Having anxiety over visiting the dentist is actually very normal and seen in a lot of people, but it can be even more challenging for those who have down syndrome. Patients with down syndrome may not always be able to let the dentist do what must be done, so being prepared is the best way to ensure that everyone involved will have a good experience.
When compared to children without down syndrome, patients are often seen with both baby and permanent teeth coming in at a later time. Delayed eruption is a prime example of the handful of common dental problems that are seen in patients with down syndrome.
Although, some of the common dental problems are as a result of other factors, such as genetics, for example. This can make it difficult to distinguish what is the result of the down syndrome, genetics, habits, or any other factor.
Listed below are the most common dental problems that are seen in patients with down syndrome:
- Large tongues
- Malformed teeth or microdontia
- Congenitally missing teeth
- Crowding and/or impacted teeth
- Problems with the jaw and bite
- Complications with chewing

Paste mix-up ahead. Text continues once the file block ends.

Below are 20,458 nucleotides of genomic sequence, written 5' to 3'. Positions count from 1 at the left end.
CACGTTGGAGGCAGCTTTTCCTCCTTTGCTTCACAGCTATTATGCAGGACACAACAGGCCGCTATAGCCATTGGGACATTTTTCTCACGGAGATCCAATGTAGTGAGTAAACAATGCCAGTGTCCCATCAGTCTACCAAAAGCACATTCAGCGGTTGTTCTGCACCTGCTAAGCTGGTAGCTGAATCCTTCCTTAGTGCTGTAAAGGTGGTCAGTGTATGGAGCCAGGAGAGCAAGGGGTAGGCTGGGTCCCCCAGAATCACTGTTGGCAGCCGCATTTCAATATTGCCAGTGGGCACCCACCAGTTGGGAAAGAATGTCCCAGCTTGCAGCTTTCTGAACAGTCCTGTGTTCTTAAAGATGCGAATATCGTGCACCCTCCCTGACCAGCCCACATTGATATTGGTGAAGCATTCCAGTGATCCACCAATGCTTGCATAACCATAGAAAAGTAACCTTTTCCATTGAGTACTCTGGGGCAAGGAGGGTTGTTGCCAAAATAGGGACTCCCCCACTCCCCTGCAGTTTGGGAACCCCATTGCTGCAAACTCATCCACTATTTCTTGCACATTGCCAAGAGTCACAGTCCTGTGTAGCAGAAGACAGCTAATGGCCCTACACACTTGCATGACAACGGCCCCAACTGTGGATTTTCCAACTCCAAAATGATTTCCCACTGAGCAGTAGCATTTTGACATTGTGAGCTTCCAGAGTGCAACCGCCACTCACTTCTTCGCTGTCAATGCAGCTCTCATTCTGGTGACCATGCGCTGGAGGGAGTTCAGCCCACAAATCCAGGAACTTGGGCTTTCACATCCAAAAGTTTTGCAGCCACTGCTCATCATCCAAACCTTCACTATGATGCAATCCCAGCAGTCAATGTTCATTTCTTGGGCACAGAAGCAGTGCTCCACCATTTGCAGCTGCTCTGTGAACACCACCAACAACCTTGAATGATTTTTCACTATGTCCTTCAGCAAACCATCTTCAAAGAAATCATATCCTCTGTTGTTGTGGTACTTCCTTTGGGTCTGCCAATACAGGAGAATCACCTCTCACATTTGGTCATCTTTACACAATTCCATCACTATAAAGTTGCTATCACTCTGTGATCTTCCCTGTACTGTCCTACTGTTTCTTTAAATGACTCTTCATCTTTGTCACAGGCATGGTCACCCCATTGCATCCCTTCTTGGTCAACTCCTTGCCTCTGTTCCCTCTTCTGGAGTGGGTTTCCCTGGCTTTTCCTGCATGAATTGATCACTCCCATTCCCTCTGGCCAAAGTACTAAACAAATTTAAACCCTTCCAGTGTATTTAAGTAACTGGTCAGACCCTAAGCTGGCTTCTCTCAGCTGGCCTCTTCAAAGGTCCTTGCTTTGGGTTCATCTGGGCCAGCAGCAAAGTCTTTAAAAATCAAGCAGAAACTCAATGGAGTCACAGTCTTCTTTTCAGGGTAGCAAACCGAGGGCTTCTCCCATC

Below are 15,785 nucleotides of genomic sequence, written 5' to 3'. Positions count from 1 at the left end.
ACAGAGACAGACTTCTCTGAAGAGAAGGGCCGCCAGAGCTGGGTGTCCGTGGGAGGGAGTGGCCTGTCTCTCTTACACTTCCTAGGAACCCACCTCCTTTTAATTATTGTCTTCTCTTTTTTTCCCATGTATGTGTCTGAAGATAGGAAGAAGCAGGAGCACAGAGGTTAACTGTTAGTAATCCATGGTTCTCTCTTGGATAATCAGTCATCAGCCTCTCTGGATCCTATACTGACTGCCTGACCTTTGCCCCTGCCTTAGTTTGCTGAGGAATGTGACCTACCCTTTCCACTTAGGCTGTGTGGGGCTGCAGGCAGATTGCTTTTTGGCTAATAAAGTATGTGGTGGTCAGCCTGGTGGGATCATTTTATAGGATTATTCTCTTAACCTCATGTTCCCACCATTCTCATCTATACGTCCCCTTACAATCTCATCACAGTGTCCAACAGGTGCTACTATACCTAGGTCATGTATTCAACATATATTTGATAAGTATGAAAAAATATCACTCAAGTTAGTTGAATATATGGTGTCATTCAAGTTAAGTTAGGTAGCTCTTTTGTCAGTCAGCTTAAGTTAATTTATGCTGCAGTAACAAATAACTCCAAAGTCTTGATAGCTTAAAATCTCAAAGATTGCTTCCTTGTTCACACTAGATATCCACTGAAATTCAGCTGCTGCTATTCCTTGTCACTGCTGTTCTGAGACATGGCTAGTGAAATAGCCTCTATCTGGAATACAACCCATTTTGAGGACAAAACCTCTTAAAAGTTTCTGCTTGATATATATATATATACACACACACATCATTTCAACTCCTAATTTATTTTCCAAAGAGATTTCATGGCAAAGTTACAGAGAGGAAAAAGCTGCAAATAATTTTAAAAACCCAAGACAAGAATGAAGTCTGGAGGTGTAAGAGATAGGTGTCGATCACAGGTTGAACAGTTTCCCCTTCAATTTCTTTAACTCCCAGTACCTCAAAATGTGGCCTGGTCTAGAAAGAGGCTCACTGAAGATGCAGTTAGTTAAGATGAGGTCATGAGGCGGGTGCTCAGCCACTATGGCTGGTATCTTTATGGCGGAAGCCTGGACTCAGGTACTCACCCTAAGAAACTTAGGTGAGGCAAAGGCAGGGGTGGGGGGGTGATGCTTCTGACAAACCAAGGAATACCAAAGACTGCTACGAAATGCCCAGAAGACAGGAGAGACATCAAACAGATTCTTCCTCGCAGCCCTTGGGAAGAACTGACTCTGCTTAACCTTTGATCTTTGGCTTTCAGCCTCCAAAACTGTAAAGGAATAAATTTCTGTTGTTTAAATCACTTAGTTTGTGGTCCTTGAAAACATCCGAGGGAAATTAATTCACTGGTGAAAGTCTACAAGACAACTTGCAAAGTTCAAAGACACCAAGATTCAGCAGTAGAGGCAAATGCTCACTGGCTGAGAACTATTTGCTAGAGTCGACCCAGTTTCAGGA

- Inefficient natural cleansing action
- Periodontal disease
- Dental caries
- Gingival hyperplasia
Depending on how severe a patient’s down syndrome is, they may have difficulty with properly communicating the problem, the amount of pain they’re in, etc. As a result, even the most simple of oral health issues can become a major problem in no time.
Our friends at EmergencyDentistsUSA.com have published a dental guide for caregivers of individuals with Down syndrome. It looks at some of the common dental issues seen in patients with Down syndrome as well as practical advice for caregivers. Click the button below to read the entire guide, and to find additional resources for caregivers.[su_button url=”https://www.emergencydentistsusa.com/down-syndrome-and-dental-care/” target=”blank” style=”3d” background=”#ef822d” size=”6″]Down Syndrome & Dental Care Guide[/su_button]